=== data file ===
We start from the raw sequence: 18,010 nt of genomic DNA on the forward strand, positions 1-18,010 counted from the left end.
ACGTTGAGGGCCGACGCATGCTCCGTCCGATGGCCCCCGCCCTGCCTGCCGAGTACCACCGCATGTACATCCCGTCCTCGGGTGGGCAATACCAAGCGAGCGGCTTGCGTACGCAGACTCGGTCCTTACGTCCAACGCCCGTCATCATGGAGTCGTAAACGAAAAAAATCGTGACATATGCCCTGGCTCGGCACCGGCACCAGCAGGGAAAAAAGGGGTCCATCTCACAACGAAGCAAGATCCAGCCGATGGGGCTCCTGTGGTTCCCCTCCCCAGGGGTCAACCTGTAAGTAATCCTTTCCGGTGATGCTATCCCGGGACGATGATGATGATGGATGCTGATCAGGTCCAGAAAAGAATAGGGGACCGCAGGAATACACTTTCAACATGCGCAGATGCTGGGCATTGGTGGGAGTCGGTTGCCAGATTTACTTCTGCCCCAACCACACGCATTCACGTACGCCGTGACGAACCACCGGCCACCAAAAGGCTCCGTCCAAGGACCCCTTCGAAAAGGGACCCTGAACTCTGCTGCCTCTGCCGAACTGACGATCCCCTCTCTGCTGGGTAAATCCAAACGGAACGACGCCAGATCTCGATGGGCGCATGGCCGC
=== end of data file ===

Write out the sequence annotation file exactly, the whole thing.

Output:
We start from the raw sequence: 18,010 nt of genomic DNA on the forward strand, positions 1-18,010 counted from the left end.
ACGTTGAGGGCCGACGCATGCTCCGTCCGATGGCCCCCGCCCTGCCTGCCGAGTACCACCGCATGTACATCCCGTCCTCGGGTGGGCAATACCAAGCGAGCGGCTTGCGTACGCAGACTCGGTCCTTACGTCCAACGCCCGTCATCATGGAGTCGTAAACGAAAAAAATCGTGACATATGCCCTGGCTCGGCACCGGCACCAGCAGGGAAAAAAGGGGTCCATCTCACAACGAAGCAAGATCCAGCCGATGGGGCTCCTGTGGTTCCCCTCCCCAGGGGTCAACCTGTAAGTAATCCTTTCCGGTGATGCTATCCCGGGACGATGATGATGATGGATGCTGATCAGGTCCAGAAAAGAATAGGGGACCGCAGGAATACACTTTCAACATGCGCAGATGCTGGGCATTGGTGGGAGTCGGTTGCCAGATTTACTTCTGCCCCAACCACACGCATTCACGTACGCCGTGACGAACCACCGGCCACCAAAAGGCTCCGTCCAAGGACCCCTTCGAAAAGGGACCCTGAACTCTGCTGCCTCTGCCGAACTGACGATCCCCTCTCTGCTGGGTAAATCCAAACGGAACGACGCCAGATCTCGATGGGCGCATGGCCGC